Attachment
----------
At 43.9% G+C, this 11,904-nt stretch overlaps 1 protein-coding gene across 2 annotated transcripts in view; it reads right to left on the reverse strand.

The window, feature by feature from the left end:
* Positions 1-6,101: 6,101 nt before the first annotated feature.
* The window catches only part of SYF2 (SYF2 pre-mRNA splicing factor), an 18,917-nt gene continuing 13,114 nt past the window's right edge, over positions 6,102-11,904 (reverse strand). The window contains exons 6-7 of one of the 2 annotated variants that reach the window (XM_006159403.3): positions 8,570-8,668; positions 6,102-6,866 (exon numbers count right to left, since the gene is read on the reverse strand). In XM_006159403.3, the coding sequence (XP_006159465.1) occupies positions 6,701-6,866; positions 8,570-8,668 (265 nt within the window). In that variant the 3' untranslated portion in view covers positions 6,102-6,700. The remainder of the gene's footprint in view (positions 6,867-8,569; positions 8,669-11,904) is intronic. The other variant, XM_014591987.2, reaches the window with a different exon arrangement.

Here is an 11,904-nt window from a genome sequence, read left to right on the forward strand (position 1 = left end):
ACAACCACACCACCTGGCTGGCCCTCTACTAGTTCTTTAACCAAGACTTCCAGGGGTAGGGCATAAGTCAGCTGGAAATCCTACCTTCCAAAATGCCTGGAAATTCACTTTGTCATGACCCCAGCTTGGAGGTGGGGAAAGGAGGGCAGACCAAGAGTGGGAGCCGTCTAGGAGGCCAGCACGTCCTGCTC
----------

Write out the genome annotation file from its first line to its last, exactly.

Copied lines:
At 43.9% G+C, this 11,904-nt stretch overlaps 1 protein-coding gene across 2 annotated transcripts in view; it reads right to left on the reverse strand.

The window, feature by feature from the left end:
* Positions 1-6,101: 6,101 nt before the first annotated feature.
* The window catches only part of SYF2 (SYF2 pre-mRNA splicing factor), an 18,917-nt gene continuing 13,114 nt past the window's right edge, over positions 6,102-11,904 (reverse strand). The window contains exons 6-7 of one of the 2 annotated variants that reach the window (XM_006159403.3): positions 8,570-8,668; positions 6,102-6,866 (exon numbers count right to left, since the gene is read on the reverse strand). In XM_006159403.3, the coding sequence (XP_006159465.1) occupies positions 6,701-6,866; positions 8,570-8,668 (265 nt within the window). In that variant the 3' untranslated portion in view covers positions 6,102-6,700. The remainder of the gene's footprint in view (positions 6,867-8,569; positions 8,669-11,904) is intronic. The other variant, XM_014591987.2, reaches the window with a different exon arrangement.

Here is an 11,904-nt window from a genome sequence, read left to right on the forward strand (position 1 = left end):
ACAACCACACCACCTGGCTGGCCCTCTACTAGTTCTTTAACCAAGACTTCCAGGGGTAGGGCATAAGTCAGCTGGAAATCCTACCTTCCAAAATGCCTGGAAATTCACTTTGTCATGACCCCAGCTTGGAGGTGGGGAAAGGAGGGCAGACCAAGAGTGGGAGCCGTCTAGGAGGCCAGCACGTCCTGCTC